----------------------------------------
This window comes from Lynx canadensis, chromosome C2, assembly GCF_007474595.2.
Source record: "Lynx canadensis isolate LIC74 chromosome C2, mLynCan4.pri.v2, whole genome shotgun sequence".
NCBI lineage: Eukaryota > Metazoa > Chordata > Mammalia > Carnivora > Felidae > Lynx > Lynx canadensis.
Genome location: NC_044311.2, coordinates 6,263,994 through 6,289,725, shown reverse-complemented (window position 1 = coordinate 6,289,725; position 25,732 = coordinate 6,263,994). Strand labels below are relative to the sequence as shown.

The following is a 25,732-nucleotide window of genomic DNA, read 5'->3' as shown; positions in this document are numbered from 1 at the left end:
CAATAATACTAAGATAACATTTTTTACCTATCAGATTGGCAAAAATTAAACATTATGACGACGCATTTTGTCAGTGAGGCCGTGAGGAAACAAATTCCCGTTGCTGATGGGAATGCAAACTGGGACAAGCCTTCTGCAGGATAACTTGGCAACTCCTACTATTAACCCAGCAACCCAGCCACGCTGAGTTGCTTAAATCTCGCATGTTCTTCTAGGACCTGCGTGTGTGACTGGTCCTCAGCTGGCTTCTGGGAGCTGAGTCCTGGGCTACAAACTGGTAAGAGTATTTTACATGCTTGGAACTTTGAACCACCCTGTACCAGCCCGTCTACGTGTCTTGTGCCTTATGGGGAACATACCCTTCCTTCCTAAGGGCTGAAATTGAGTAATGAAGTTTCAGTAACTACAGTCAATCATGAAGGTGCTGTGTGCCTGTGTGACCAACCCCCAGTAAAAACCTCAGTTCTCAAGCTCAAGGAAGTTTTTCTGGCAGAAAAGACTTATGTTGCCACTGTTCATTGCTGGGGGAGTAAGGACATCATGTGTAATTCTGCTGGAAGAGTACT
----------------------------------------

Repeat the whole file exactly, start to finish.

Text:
This window comes from Lynx canadensis, chromosome C2, assembly GCF_007474595.2.
Source record: "Lynx canadensis isolate LIC74 chromosome C2, mLynCan4.pri.v2, whole genome shotgun sequence".
NCBI lineage: Eukaryota > Metazoa > Chordata > Mammalia > Carnivora > Felidae > Lynx > Lynx canadensis.
Genome location: NC_044311.2, coordinates 6,263,994 through 6,289,725, shown reverse-complemented (window position 1 = coordinate 6,289,725; position 25,732 = coordinate 6,263,994). Strand labels below are relative to the sequence as shown.

The following is a 25,732-nucleotide window of genomic DNA, read 5'->3' as shown; positions in this document are numbered from 1 at the left end:
CAATAATACTAAGATAACATTTTTTACCTATCAGATTGGCAAAAATTAAACATTATGACGACGCATTTTGTCAGTGAGGCCGTGAGGAAACAAATTCCCGTTGCTGATGGGAATGCAAACTGGGACAAGCCTTCTGCAGGATAACTTGGCAACTCCTACTATTAACCCAGCAACCCAGCCACGCTGAGTTGCTTAAATCTCGCATGTTCTTCTAGGACCTGCGTGTGTGACTGGTCCTCAGCTGGCTTCTGGGAGCTGAGTCCTGGGCTACAAACTGGTAAGAGTATTTTACATGCTTGGAACTTTGAACCACCCTGTACCAGCCCGTCTACGTGTCTTGTGCCTTATGGGGAACATACCCTTCCTTCCTAAGGGCTGAAATTGAGTAATGAAGTTTCAGTAACTACAGTCAATCATGAAGGTGCTGTGTGCCTGTGTGACCAACCCCCAGTAAAAACCTCAGTTCTCAAGCTCAAGGAAGTTTTTCTGGCAGAAAAGACTTATGTTGCCACTGTTCATTGCTGGGGGAGTAAGGACATCATGTGTAATTCTGCTGGAAGAGTACT